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Icicles forming on a home

An icicle is a spike of ice formed when water falling from an object freezes.

Various snow spikes are formed on days when the outdoor air temperature is sub freezing and heat from sunlight melts snow or ice on anything sloped. The droplets of water freeze as they loses their heat to the cold air, forming a cone-like shape of ice.[1]

Shape[change | change source]

Once water starts dripping, it begins to freeze into a certain side. It will melt and freeze over and begin to create icicles. As winter gets longer and temperatures stay in the freezing and sunlight is present, water will just melt and drip alongside the icicle causing them to get longer and sharper. The reason why icicles are pointy is because the water drips in a downward motion. Icicles can range from millimeters to feet in length.[2]

Snow[change | change source]

Once temperatures reach 32 degrees Fahrenheit (0 degrees Celsius), snow starts to fall. Snow will begin to build on top of each snowflake and sit on whatever surface is present. Snow is white in color and can be from the width of a single strand or hair to even inches long. Although it must be cold in order for snow to fall, it is not frozen rain, but it is a cluster of many crystals falling from the clouds.[3]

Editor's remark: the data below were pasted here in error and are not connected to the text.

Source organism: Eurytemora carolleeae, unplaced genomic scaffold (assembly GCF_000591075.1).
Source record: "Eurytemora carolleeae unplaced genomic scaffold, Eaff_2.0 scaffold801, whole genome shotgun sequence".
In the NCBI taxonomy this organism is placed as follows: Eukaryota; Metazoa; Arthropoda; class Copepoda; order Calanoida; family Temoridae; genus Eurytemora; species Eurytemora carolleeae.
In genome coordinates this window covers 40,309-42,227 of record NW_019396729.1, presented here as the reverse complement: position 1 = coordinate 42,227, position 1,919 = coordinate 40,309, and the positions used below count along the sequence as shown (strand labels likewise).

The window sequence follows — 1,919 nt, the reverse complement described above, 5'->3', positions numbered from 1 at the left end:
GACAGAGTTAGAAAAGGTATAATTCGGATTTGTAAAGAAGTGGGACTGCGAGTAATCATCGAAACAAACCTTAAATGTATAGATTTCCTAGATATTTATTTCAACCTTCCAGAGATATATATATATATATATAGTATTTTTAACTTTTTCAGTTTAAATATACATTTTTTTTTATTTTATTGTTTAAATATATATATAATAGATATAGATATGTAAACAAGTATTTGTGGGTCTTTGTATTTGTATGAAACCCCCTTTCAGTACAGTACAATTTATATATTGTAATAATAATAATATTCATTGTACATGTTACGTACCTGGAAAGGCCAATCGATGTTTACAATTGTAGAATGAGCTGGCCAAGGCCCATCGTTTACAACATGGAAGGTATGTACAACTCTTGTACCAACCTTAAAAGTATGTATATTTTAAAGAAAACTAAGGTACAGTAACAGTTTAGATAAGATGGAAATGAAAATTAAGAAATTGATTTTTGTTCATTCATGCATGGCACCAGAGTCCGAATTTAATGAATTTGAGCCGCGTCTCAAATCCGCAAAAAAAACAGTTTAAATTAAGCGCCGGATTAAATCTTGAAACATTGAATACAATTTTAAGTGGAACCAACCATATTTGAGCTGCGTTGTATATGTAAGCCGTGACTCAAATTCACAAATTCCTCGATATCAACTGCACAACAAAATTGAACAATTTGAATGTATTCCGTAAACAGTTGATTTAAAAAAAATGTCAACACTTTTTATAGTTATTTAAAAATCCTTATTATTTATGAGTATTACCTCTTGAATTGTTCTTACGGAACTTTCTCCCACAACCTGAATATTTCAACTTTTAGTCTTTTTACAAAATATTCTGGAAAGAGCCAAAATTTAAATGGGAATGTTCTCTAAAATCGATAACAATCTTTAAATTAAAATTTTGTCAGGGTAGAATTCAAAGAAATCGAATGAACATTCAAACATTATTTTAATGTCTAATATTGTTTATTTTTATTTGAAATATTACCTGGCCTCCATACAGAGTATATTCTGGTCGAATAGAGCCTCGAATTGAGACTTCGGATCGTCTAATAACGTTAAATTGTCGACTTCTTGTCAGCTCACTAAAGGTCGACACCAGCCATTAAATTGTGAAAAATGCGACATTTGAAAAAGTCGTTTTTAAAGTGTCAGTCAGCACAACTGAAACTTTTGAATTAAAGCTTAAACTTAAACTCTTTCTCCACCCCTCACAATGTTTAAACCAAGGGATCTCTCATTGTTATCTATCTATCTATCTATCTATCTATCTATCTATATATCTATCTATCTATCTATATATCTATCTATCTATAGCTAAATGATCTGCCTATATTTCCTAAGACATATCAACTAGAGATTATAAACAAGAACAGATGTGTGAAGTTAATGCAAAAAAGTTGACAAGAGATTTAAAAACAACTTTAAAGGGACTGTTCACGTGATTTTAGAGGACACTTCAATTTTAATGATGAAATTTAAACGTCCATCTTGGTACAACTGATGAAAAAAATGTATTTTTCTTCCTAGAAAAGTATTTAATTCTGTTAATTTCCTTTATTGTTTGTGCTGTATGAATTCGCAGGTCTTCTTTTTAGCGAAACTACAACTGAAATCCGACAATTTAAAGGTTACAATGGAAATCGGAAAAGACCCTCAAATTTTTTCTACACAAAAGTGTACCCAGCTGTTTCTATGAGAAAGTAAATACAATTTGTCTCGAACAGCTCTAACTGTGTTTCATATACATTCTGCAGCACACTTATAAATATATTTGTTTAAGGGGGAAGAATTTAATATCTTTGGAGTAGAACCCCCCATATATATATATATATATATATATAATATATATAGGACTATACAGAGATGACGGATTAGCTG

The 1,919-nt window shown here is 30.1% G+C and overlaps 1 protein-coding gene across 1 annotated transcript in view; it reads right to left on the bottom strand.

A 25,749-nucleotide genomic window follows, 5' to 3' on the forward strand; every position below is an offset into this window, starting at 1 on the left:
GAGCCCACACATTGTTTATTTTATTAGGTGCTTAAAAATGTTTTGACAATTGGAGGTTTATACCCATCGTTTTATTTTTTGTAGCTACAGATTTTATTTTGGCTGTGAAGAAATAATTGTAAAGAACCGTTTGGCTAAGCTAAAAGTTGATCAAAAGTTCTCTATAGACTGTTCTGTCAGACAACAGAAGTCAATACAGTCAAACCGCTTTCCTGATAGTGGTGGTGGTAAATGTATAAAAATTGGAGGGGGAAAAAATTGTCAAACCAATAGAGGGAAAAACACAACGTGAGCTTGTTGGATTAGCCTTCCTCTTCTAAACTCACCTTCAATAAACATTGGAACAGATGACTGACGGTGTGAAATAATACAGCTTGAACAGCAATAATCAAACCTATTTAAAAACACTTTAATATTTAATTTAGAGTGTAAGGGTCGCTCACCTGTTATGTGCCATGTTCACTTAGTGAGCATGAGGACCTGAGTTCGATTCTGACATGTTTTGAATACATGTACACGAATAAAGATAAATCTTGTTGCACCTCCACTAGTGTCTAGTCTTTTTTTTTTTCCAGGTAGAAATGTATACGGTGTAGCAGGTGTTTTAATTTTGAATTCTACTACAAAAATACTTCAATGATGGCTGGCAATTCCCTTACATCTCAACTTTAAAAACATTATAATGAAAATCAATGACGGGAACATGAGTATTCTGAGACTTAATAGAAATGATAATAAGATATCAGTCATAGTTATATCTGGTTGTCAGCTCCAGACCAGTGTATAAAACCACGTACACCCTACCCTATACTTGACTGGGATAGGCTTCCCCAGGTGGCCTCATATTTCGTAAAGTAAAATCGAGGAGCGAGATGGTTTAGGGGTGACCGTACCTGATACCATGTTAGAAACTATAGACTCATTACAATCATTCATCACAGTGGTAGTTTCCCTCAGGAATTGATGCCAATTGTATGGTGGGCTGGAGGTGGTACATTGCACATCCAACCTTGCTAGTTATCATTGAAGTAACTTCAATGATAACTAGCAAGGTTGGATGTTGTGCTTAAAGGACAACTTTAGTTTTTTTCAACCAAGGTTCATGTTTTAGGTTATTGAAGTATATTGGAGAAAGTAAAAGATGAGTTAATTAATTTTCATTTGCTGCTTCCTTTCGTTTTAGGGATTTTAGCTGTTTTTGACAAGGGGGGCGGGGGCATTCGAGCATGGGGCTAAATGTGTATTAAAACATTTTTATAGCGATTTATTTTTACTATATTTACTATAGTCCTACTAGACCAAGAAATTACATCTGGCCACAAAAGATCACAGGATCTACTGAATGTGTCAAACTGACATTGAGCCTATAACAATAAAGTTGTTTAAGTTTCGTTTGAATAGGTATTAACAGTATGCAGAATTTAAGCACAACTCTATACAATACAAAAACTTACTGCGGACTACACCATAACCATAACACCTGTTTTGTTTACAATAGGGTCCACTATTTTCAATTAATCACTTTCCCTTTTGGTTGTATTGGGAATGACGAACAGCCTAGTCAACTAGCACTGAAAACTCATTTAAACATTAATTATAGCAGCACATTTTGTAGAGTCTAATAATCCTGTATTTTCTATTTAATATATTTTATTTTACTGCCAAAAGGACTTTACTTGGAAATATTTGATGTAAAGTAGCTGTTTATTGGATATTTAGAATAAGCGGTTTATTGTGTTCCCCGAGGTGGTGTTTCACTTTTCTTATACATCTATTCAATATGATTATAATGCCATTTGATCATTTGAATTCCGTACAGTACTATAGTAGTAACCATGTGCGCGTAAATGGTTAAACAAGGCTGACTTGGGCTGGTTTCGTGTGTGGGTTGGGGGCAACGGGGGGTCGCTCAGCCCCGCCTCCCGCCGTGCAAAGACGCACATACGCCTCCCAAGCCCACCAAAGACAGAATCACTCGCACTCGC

Accidents[change | change source]

Icicles are beautiful, but they can be very dangerous. Icicles have been reported fatal since the 1700's, from falling on people and causing accidents to property being reported. Icicles can cause damage on many structures such as buildings and homes, once ice forms layers the weight of it can cause the structure to fall or break off. Icicles can also be formed on bridges over streets and highways creating a potential danger for nearby motor vehicles passing by.[4]

References[change | change source]

  1. "How Are Icicles Formed?". www.wonderopolis.org. Retrieved 2019-12-12.
  2. Ashish (2018-09-08). "How Can Icicles Drip Even When The Temperature Is Below Freezing? » Science ABC". Science ABC. Retrieved 2019-12-12.
  3. Means, Tiffany. "The Science of Snowflakes Explained". ThoughtCo. Retrieved 2019-12-12.
  4. "Death by Icicle - 10 Chilling Tales of People Killed by Icicles". Go Green Travel Green. 2016-05-20. Retrieved 2019-12-12.